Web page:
“The forum was a call to action to create better outcomes for our youth,” said Emily Chapman Grimes, education committee chair for the NAACP. “We’ve talked about racial disparities in school suspensions for far too long. It’s time to do something. School leadership, community members, the NAACP and its coalition partners are ready to collaborate to create better outcomes for the youth in Cumberland County.”

Dozens of community stakeholders met at the Cliffdale Regional Branch Library for a School Discipline Forum, according to a news release provided by Cumberland County Schools.

Commissaries to sell beer and wine?

06 CommissaryMilitary commissary officials have stepped up their efforts to beef up savings, convenience and overall shopping experiences for customers. When are beer and wine coming to your commissary? No answer yet, according to DoD officials. Right now there is a limited test selling beer and wine in 12 military commissaries. Fort Bragg is not one of them. Commissary and exchange officials are “gathering and analyzing all factors related to beer and wine sales,” said DoD spokeswoman Jessica Maxwell.

The 12 test stores have limited selections and restricted floor space for beer and wine, typically a four-foot shelf space each for beer and for wine. The selections have been purposely kept small at the 12 stores, and are being culled and changed, said one industry source. Beer and wine sales are expected to be rolled out slowly to other stores, he said, as officials evaluate the initial sales and remain sensitive to the needs of customers and the military services’ desires to deglamorize alcohol.

One industry source said the Fort Myer, Virginia, commissary — the store closest to the Pentagon — has the best sales of all 12 stores. Although its selection is the smallest, its placement near the meat section is key, a local official said. “It’s all about where you put it, and how you stage it.”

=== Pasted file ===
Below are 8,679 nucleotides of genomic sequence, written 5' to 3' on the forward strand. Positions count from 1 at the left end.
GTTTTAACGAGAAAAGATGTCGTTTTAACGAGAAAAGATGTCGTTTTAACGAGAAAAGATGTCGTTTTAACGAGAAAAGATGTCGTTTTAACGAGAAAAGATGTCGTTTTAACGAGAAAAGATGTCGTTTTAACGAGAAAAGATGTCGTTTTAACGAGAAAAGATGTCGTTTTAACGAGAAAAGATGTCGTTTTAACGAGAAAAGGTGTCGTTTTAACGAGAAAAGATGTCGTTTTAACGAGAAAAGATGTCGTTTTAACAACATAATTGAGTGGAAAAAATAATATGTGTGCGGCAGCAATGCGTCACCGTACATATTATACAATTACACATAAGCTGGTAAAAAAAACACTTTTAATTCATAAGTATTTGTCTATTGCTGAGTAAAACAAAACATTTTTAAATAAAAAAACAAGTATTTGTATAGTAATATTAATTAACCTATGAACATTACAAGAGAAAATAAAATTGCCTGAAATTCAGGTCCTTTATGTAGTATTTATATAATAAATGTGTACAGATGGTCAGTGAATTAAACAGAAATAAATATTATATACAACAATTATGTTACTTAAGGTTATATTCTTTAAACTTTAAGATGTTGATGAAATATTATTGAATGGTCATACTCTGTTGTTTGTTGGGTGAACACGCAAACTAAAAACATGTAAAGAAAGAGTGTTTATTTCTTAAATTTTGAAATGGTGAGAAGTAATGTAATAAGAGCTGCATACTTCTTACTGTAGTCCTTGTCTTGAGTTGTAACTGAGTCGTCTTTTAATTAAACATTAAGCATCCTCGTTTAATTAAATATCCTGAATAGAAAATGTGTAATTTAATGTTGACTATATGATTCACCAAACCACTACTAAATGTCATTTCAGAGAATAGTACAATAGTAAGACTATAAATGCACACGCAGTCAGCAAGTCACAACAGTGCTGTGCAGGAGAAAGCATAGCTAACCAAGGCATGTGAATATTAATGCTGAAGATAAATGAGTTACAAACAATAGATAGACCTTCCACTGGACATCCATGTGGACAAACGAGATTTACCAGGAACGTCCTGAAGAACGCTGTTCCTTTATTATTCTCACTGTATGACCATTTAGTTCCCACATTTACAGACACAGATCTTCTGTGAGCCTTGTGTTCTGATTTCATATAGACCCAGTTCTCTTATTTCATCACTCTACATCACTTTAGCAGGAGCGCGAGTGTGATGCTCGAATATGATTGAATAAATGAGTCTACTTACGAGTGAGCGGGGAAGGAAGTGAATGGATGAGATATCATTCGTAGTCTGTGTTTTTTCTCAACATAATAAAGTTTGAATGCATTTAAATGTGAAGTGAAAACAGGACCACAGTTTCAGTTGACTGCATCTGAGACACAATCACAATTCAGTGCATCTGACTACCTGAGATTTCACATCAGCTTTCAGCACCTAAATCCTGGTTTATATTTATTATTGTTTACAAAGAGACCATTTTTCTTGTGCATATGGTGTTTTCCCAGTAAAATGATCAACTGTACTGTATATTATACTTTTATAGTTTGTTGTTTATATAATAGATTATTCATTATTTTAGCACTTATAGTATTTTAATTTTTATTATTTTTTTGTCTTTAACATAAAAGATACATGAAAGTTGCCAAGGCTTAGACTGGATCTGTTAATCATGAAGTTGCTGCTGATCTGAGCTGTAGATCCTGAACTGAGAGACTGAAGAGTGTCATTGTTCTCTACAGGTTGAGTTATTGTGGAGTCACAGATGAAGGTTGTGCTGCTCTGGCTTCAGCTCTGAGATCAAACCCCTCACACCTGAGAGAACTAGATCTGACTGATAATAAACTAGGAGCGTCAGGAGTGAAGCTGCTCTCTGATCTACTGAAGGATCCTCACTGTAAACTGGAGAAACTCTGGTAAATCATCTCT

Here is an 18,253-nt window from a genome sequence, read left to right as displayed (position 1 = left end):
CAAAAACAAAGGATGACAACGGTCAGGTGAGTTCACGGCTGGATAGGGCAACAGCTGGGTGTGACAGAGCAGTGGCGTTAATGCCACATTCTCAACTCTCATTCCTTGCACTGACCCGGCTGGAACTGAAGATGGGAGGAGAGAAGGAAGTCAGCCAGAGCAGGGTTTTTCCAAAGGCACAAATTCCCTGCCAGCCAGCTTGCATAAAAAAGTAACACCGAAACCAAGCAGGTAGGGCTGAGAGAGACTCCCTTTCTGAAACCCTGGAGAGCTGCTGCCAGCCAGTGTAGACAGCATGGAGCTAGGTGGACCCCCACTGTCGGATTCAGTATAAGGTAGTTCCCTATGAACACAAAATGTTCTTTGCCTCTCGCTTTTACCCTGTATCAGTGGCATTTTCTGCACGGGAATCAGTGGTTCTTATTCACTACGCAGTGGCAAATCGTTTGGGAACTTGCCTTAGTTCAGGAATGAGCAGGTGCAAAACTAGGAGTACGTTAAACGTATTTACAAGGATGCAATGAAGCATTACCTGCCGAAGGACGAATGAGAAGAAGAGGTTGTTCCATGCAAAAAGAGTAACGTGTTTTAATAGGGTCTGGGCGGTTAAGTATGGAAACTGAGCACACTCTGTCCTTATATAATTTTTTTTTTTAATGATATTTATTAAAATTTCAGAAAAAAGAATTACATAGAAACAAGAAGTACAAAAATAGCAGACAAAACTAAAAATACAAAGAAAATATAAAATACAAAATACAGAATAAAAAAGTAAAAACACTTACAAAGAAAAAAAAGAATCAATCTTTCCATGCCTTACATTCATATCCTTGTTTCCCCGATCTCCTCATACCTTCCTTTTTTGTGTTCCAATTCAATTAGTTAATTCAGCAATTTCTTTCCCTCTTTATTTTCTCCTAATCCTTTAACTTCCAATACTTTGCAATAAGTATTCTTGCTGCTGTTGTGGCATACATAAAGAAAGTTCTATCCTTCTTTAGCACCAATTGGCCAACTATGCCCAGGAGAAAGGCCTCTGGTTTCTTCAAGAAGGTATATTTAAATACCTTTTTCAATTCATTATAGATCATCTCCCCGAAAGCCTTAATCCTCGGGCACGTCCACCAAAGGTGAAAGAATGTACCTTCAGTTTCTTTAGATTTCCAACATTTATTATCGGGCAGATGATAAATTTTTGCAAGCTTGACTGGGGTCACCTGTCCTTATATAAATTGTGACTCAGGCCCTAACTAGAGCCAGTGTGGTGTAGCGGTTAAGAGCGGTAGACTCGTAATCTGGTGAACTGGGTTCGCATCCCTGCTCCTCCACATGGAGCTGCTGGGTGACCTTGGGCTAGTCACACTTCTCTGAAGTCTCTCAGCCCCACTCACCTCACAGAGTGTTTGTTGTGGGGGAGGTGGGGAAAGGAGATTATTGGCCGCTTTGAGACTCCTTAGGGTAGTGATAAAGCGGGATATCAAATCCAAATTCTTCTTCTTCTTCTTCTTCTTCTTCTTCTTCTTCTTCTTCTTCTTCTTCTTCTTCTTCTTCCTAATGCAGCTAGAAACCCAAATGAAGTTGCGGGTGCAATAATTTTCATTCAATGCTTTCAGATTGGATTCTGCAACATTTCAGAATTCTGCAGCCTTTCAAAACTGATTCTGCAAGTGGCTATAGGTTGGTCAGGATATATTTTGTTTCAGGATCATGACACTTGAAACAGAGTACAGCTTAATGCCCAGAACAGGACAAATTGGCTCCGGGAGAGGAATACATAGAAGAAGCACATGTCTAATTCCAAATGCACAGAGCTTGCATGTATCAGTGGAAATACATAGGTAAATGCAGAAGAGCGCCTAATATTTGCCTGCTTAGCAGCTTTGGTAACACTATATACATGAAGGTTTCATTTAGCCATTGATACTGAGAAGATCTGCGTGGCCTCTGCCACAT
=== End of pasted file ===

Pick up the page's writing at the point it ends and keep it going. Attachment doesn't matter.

Even with just four-feet of shelf space devoted to each of their beer and wine offerings, that store sold $165,596 worth of libations. Its wine sales brought it over the top: 66% of the sales were wine, which far surpassed the other 11 stores.
Following a 90-day pilot program in the last half of 2018, DoD decided to continue sales of beer and wine at the 12 test stores while it evaluated whether to expand sales to the rest of the system’s 226 commissaries in the U.S. and abroad. As of December 8, 2018, some $394,315 worth of beer and wine were sold in the 12 commissaries — $190,574 in beer, and $203,741 in wine, according to Lt. Col. Carla Gleason, a Pentagon spokeswoman.

The spirits industry had been hoping that a test of spirits sales at the commissaries might follow. But the DoD decided it will not move ahead with a pilot test for spirits. “The department has evaluated the sale of alcoholic beverages in commissaries,” Gleason said, “and stands by its original decision to limit sales to a small selection of beers and wines.”

“Spirits, wine and beer all compete for the same drinking occasions,” said David Ozgo, senior vice president for economic and strategic analysis for the Distilled Spirits Council. “By discriminating against spirits, the DoD is picking marketplace winners and losers and trying to dictate consumer preferences … excluding spirits puts us at a competitive disadvantage.”